How to Stop Grinding Teeth in Sleep Naturally

How to Stop Grinding Teeth in Sleep Naturally

I’ve always thought that the key to good dental care was moderation. Brush your teeth properly, visit the dentist twice a year, some light flossing, try not to eat a lot of sugar. But recently, I’ve been challenged. My teeth hurt more and more. When I read up on how to speed up the process and beneficial the treatment, I was shocked to see so many suggestions that were direct opposite of my very well-intended regimen.

Grinding Teeth Dentist

Splint therapy is the first line of defence against teeth grinding. It involves wearing a customized dental night guard, bite guard, or occlusal splint. The guard provides a physical barrier to protect teeth and help alleviate symptoms like jaw pain and headache. You can either purchase a generic one from a drugstore or, preferably, get one custom made by your dentist. They will take an impression of your upper and lower teeth to create a mouthguard that fits your jaw perfectly. Store-bought models are not as durable or fitted.

To treat and prevent teeth grinding, you need to eradicate the underlying cause. If that’s anxiety, stress or depression, stress management exercises, a balanced diet and splint therapy can be helpful. If it’s is due to an underlying medical condition such as sleep apnea, Parkinson’s disease, epilepsy, or gastroesophageal reflux disorder (GERD), you need to consult a doctor. Remember, practicing relaxation techniques and implementing the above-mentioned home remedies can relieve symptoms. You can also book an appointment with your dentist if your teeth grinding is caused by your jaw’s shape or structure. (Source:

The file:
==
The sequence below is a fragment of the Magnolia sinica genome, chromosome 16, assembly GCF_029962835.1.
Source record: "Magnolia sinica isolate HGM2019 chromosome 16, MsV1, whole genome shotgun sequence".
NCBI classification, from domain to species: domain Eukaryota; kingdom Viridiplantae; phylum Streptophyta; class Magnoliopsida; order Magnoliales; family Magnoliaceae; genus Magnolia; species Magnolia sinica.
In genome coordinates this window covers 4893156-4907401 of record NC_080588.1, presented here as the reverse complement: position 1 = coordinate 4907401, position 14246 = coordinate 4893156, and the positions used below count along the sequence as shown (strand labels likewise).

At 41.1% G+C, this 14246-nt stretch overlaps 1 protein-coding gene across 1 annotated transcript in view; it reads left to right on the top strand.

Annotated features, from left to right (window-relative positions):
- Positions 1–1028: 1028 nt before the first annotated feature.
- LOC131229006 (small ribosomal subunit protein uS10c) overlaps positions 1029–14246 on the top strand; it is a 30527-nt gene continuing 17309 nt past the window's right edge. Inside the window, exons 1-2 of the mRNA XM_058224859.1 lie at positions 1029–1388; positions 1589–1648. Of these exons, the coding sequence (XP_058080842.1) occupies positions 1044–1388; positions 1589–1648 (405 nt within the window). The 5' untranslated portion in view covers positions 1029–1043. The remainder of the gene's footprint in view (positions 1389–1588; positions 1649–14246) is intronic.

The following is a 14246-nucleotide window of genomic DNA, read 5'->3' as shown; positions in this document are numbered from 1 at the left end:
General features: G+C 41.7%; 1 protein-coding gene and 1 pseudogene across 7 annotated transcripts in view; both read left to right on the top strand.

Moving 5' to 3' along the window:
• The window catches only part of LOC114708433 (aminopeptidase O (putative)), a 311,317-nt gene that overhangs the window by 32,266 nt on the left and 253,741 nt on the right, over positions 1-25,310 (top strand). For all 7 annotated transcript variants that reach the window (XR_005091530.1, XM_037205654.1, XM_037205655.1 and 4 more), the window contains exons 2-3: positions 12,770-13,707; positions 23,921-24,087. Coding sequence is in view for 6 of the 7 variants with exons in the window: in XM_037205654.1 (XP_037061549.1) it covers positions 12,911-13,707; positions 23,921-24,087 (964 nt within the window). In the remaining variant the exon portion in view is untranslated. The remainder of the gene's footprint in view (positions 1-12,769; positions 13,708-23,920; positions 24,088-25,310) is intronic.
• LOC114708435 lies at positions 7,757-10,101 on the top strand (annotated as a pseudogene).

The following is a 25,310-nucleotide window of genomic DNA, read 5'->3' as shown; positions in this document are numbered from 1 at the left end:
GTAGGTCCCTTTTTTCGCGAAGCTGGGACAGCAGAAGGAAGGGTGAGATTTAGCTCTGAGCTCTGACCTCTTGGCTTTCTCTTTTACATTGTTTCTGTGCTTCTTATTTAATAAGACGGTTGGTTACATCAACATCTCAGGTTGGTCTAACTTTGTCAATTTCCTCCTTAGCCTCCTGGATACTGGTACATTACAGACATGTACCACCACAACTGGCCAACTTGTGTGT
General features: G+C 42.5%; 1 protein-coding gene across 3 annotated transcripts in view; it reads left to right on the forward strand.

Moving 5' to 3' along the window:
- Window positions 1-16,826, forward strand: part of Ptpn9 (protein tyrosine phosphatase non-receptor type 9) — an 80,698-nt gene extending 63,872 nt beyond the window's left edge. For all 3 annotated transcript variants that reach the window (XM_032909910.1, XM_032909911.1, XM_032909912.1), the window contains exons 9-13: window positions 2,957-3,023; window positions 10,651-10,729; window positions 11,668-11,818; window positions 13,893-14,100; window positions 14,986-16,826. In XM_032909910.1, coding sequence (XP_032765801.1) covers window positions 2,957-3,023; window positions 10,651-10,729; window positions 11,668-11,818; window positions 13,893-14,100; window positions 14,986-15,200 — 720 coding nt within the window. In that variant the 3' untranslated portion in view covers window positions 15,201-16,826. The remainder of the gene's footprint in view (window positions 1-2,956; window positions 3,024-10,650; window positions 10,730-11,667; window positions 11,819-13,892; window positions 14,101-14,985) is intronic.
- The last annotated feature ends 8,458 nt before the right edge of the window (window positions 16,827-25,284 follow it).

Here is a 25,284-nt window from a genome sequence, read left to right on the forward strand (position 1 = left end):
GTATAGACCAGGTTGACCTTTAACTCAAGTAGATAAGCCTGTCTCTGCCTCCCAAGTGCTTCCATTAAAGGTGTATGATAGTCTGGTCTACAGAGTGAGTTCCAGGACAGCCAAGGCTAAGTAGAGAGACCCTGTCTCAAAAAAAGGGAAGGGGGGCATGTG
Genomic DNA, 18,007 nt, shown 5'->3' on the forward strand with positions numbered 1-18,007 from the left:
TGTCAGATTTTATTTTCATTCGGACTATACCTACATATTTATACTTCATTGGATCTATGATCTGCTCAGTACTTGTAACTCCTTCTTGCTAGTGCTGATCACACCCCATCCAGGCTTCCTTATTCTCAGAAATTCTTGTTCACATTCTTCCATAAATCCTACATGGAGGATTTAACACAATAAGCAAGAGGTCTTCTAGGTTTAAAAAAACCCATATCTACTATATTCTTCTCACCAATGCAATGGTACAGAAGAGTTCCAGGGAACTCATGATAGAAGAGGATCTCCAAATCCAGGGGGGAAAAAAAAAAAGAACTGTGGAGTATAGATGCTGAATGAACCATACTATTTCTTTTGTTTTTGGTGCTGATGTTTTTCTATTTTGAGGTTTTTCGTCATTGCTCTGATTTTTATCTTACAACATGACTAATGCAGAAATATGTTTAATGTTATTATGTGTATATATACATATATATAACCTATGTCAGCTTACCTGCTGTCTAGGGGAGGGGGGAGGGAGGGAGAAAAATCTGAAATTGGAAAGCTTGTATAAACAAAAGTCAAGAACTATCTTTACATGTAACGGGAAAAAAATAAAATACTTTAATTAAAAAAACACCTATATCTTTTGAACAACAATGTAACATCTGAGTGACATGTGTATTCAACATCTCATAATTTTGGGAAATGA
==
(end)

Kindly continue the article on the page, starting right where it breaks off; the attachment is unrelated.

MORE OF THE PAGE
Instead of caffeinated beverages like coffee, you’re better off consuming non-caffeinated alternatives. Opting for herbal or chamomile tea is a great way to naturally reduce your stress and alleviate the symptoms of grinding in sleep as it’s aggravated by nervous tension. Herbal tea relaxes your body and mind and keeps you calm. Try a cup of warm green tea before bed to reduce the likelihood of grinding or clenching your teeth while sleeping.

If you notice you’re grinding your teeth a lot more lately in your sleep—you’re not alone. During normal times, nearly one in 12 adults grind their teeth at night, according to a study published in Critical Reviews in Oral Biology and Medicine. But when you ratchet up stress and anxiety—two major causes of teeth grinding—the numbers are likely to increase, reports the American Dental Association. That means everyone’s risk goes up during a coronavirus pandemic, quarantine, and fears of catching a potentially life-threatening disease like Covid-19. Teeth grinding, known as bruxism, can also be triggered by sleep disorders, an abnormal bite, or missing or crooked teeth. (Source:

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